What is an insider threat?
People are an organisation’s biggest asset, but they also pose the greatest risk. An insider threat is one that arises out of either a mistake or a malicious intention by someone who works within the company. This person could be a full-time or part-time employee, a contractor, a volunteer or someone in the supply chain. An insider threat might also deliberately seek to join an organisation to exploit access.
The most common insider threat happens in error
According to the Centre for the Protection of National Infrastructure (CPNI), an insider threat includes a member of staff who unwittingly causes a breach of security, data or infrastructure – physical or digital – without meaning to do so. News headlines frequently focus on external attacks, but mistakes and negligent actions made by unaware or untrained staff can be a far greater threat.
Most commonly, a threat is created from the simple action of clicking on a link in a phishing email. The Cyber Security Breaches Survey 2020 reported that the most common cyber security threat was fraudulent emails. Of the 86% of businesses who reporting phishing emails, 67% highlighted this risk by also reporting that these attacks were the most disruptive breach they had responded to.
Phishing emails attempt to convince the recipient to click on dangerous links and attachments. Without the necessary security controls in place, clicking on these links may result in the download of malware, or theft of sensitive information. At an organisational level, you might get caught up in a mass campaign, or it could be a targeted attack against your company. Often called spearphishing due to the targeted nature, an attacker will use information about employees and senior staff so that the email looks more credible. Tactics may be deliberately deployed to put members of staff in an uncomfortable position, such as the threat of losing their job or letting the company down.
The CPNI urges organisations to create a company culture that supports the workforce to make good choices. An information security management system (ISMS) Such as the IASME Governance standard is a documented systematic approach that addresses people, processes and technology. SMEs in particular will find the IASME Governance certification accessible and affordable. The implementation of such a comprehensive security standard will help embed good security awareness, knowledge and behaviour within an organisation as business as usual.
The malicious insider threat is still a risk
Supporting and training staff will certainly reduce mistakes, however, the intentional insider threat is still a very real prospect. According to the Cyber Security Breaches Survey 2019, 75% of businesses and 76% of charities that identified breaches stated that their most disruptive threat was intentional.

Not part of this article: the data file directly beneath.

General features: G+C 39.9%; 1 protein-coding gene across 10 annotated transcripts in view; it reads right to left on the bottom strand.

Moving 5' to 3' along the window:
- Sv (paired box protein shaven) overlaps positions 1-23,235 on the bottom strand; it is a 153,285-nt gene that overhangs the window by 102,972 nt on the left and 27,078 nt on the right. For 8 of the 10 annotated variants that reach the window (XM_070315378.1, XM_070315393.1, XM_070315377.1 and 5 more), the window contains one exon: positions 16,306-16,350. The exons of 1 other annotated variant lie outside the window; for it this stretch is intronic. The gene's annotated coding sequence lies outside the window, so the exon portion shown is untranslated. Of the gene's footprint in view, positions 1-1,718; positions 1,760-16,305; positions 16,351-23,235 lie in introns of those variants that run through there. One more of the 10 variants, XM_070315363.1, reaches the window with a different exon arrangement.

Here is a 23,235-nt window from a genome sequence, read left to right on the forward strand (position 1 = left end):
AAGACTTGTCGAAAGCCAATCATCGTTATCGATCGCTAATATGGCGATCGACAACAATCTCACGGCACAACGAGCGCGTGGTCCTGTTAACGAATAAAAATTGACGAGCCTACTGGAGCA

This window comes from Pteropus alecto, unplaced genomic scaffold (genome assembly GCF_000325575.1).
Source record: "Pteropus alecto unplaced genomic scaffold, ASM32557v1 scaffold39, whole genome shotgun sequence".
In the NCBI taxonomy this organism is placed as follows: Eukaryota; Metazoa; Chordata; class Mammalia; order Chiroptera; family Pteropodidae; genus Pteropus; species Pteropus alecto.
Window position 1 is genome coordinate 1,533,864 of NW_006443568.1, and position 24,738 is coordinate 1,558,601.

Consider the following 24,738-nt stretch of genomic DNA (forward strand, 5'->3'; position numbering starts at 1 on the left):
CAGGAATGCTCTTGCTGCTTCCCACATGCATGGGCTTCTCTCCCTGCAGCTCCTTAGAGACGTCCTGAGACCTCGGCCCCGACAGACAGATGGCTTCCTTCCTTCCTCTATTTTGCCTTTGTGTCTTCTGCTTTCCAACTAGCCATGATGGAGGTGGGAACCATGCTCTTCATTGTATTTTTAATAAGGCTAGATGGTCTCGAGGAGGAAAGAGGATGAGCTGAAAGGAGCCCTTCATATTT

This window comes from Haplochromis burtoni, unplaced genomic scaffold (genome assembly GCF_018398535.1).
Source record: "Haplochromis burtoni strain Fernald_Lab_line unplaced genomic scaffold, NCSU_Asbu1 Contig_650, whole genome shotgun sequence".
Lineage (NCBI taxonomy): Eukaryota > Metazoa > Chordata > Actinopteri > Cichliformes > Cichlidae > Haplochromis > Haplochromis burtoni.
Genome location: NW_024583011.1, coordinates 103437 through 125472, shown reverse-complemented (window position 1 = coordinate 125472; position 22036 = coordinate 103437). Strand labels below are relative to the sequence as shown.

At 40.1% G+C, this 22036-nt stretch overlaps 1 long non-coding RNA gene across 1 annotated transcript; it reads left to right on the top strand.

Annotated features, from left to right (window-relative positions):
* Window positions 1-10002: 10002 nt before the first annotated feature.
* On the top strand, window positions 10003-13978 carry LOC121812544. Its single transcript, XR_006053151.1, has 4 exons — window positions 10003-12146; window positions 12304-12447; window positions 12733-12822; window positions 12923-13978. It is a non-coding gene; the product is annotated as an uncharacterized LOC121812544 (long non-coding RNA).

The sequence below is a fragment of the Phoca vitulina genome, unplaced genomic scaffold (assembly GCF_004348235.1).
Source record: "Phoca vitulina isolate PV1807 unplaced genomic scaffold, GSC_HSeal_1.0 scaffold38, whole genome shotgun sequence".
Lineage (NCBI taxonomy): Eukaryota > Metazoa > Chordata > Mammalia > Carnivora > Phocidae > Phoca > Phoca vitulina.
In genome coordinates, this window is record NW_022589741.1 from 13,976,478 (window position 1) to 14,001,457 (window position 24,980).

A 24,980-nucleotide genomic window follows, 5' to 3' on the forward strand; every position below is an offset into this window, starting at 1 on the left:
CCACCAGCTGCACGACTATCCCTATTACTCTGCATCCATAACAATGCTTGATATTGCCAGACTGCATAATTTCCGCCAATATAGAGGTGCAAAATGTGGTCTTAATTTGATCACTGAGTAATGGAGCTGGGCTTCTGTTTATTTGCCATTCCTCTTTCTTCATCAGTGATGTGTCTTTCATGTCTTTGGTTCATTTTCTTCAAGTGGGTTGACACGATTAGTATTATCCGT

Malicious insider threats could be from an existing member of the workforce acting for their own benefit, or an ex-member of the workforce abusing their former access. It could even be caused by an existing member of your workforce being coerced or recruited by a third party into conducting an insider act.
Research conducted by the CPNI has shown that the reasons a staff member would attempt to intentionally threaten a company are complex. A disgruntled employee might find that they can exploit their access to systems, deliberately abuse their position, or form a desire to get revenge for mistreatment or on behalf of an ideological cause.
The single largest factor that determines whether a member of staff is compelled to become a threat is company culture. Employee dissatisfaction with the organisation may have intensified during the pandemic, due to increased strain on everyday life, furlough policies and new ways of remote working.
There is a clear link between malicious insider threat and vulnerable weaknesses in an organisation’s security and management processes. According to CPNI, positive and visible board level support for protective security is vital to the value placed on people, security policies and procedures. Low level of line management oversight, for example, can lead to undetected early signs, allowing opportunistic feeling to intensify.
Create more personnel measures to mitigate against insider threat